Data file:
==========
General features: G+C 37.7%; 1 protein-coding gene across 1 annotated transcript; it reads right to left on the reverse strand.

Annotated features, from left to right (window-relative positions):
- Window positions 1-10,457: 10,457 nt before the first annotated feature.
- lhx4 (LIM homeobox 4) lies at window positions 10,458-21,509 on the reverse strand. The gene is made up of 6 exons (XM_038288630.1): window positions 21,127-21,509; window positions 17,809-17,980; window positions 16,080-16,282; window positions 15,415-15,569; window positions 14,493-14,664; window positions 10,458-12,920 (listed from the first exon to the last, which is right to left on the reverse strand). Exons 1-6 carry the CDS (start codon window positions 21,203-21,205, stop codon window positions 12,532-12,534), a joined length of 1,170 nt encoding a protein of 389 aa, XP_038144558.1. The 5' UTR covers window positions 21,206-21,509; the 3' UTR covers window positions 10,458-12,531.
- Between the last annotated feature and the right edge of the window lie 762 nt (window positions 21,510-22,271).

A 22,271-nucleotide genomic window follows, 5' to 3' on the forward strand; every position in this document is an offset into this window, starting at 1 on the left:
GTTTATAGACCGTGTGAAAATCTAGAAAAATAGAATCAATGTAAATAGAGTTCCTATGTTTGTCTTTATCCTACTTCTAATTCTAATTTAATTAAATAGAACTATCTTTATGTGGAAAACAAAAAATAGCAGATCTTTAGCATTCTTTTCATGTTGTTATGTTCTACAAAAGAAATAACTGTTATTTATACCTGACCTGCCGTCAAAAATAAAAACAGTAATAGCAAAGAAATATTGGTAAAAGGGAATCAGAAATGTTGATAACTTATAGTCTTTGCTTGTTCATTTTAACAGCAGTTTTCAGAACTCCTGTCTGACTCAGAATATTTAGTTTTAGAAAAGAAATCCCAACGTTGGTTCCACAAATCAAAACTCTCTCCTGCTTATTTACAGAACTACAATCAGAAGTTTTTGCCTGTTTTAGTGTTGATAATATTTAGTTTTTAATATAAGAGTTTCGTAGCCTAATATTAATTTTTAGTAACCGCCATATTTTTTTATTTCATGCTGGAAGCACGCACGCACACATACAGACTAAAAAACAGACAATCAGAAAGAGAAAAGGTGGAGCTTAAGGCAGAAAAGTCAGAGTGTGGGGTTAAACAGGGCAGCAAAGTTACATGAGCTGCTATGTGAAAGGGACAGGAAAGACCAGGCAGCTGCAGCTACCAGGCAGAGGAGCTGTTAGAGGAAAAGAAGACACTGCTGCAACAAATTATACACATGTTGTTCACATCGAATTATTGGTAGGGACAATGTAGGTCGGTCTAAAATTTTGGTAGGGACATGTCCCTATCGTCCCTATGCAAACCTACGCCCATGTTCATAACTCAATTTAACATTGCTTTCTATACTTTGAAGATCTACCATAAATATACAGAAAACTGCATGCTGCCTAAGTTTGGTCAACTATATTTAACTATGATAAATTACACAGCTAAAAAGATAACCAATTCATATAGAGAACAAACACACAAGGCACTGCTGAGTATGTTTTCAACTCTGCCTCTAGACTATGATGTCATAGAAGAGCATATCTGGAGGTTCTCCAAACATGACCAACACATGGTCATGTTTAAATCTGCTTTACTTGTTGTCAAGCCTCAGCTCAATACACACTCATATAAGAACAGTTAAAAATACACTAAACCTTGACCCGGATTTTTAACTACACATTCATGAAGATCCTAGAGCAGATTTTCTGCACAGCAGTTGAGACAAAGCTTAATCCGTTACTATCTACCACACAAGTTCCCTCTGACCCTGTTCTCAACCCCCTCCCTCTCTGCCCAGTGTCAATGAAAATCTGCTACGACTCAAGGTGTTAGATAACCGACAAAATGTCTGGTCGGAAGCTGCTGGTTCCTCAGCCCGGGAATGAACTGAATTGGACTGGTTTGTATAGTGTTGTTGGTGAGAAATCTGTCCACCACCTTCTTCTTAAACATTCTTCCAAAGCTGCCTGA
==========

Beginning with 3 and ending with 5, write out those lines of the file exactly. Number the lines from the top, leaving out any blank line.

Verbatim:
- Window positions 1-10,457: 10,457 nt before the first annotated feature.
- lhx4 (LIM homeobox 4) lies at window positions 10,458-21,509 on the reverse strand. The gene is made up of 6 exons (XM_038288630.1): window positions 21,127-21,509; window positions 17,809-17,980; window positions 16,080-16,282; window positions 15,415-15,569; window positions 14,493-14,664; window positions 10,458-12,920 (listed from the first exon to the last, which is right to left on the reverse strand). Exons 1-6 carry the CDS (start codon window positions 21,203-21,205, stop codon window positions 12,532-12,534), a joined length of 1,170 nt encoding a protein of 389 aa, XP_038144558.1. The 5' UTR covers window positions 21,206-21,509; the 3' UTR covers window positions 10,458-12,531.
- Between the last annotated feature and the right edge of the window lie 762 nt (window positions 21,510-22,271).